Figure 2: Kaplan-Meier curves for overall survival in the full cohort (A), stratified by PS (B), age (C), and age and PS (D).

Figure 3:54M, left medial temporal and thalamic, ECOG PS 3. Unharmed by biopsy. Died 3 months after biopsy due to disease progression.

Figure 4:47F, left motor and pre-motor lesion, ECOG PS 2. Unharmed by biopsy. Died 6 months after biopsy due to disease progression.

This study shows that for a specific patient population, there is a high rate of futility in performing stereotactic biopsy. All of the patients in this study had malignant gliomas confirmed by biopsy. For patients with clinically suspected malignant gliomas that are not yet histologically confirmed, the primary risk of foregoing biopsy is missing the diagnosis of a more treatable disease, such as lymphoma, which can be mistaken for high-grade glioma. However, patients with lymphoma often show significant benefit with the addition of steroids, which may improve their performance and alter the management approach suggested. Additionally, empiric radiation therapy is a reasonable therapeutic option for patients with CNS lymphoma and poor performance status. Further studies to characterize the accuracy of non-invasive methods (such as advanced imaging techniques) in predicting the diagnosis and/ or prognosis for suspected malignant gliomas without biopsy confirmation would be very helpful determining whether a patient should get a stereotactic biopsy of a deep seated, multi-focal or otherwise unresectable lesion already suspected to be malignant glioma, or instead proceed with hospice care and/or empiric radiation. Additionally, further work characterizing prognosis of high-grade, unresectable gliomas based on histological markers such MGMT would be helpful in the decision-making process. Variation between surgeons in what defines an “unresectable” lesion is likely the most important factor to consider regarding the generalizability of our results. Recently, the preponderance of (largely retrospective) data related to surgical therapies for gliomas has supported more aggressive (i.e., complete) surgical resections of these tumors when such resections can be accomplished without significant compromise of baseline neurological function [12-14]. As such we, like most other high-volume brain tumor centers, have steadily adopted a more aggressive stance for offering resection of glial neoplasms. In that regard, the population of glioma patients who undergo biopsy only in this institution (and likely many others) represents a progressively smaller cohort possessing less favorable lesions (e.g., multi-focal, deep, eloquent) and/or less favorable performance status-therefore, a less favorable prognosis. Given this general condition, and in consideration of the data presented here, we believe that a choice to proceed with biopsy only, particularly in older patients with poor performance status, should be met with a very high threshold.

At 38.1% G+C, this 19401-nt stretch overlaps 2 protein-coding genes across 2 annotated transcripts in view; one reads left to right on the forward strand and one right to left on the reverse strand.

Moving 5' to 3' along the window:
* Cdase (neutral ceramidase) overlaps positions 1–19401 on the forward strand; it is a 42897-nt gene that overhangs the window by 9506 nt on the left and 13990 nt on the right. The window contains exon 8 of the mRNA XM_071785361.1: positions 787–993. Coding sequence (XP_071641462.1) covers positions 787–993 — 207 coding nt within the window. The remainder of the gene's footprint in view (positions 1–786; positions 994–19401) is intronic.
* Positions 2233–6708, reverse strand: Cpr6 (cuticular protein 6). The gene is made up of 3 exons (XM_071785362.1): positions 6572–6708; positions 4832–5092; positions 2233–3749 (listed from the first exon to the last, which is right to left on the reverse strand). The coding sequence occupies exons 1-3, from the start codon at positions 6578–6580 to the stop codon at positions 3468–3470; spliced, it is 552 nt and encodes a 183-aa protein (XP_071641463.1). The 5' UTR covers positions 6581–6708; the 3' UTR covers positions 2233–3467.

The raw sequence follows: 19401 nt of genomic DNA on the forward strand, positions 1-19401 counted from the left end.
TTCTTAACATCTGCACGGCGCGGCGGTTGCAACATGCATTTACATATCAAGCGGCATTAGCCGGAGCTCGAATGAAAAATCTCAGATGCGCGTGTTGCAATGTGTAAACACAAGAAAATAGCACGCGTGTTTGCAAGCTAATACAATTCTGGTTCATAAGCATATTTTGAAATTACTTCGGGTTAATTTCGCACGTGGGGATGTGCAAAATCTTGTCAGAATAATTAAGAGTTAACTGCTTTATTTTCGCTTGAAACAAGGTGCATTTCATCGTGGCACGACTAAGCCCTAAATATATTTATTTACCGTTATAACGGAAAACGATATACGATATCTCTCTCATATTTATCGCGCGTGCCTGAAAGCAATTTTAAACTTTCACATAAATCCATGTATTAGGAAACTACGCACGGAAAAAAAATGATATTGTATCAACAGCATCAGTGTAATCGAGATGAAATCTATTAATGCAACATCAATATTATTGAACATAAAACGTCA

High-grade glioma patients with low performance status and/or advanced age may be better served by avoiding the cost and risk of stereotactic biopsy. The primary advantage of tissue confirmation is to assess the role of chemotherapy and to guide more definitive therapy. Patients with poor performance are generally not candidates for chemotherapy and were excluded from the trials showing benefit Stupp [15]. In the setting of suspected unresectable high-grade glioma with poor performance status, advanced age, and low likelihood of improvement, there appears to be little gained from biopsy, and a real risk of harm. Given the extremely poor prognosis in this cohort, short-course palliative empiric radiotherapy or hospice referral should be carefully considered.

Ethics Approval

IRB approval was obtained.

Patient Consent

Individual patient consent was not deemed necessary as it was a retrospective review of standard of care treatment and all identifying information was removed. Availability of data: The datasets generated during and analyzed during the current study are available from the corresponding author on reasonable request. All authors contributed to the study conception and design.
Material preparation, data collection and analysis were performed by David Peters, James Symanowski, and Katherine Miller. The first draft of the manuscript was written by David Peters and all authors commented on previous versions of the manuscript. All authors read and approved the final manuscript.


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© 2021 David R Peters. This is an open access article distributed under the terms of the Creative Commons Attribution License , which permits unrestricted use, distribution, and build upon your work non-commercially.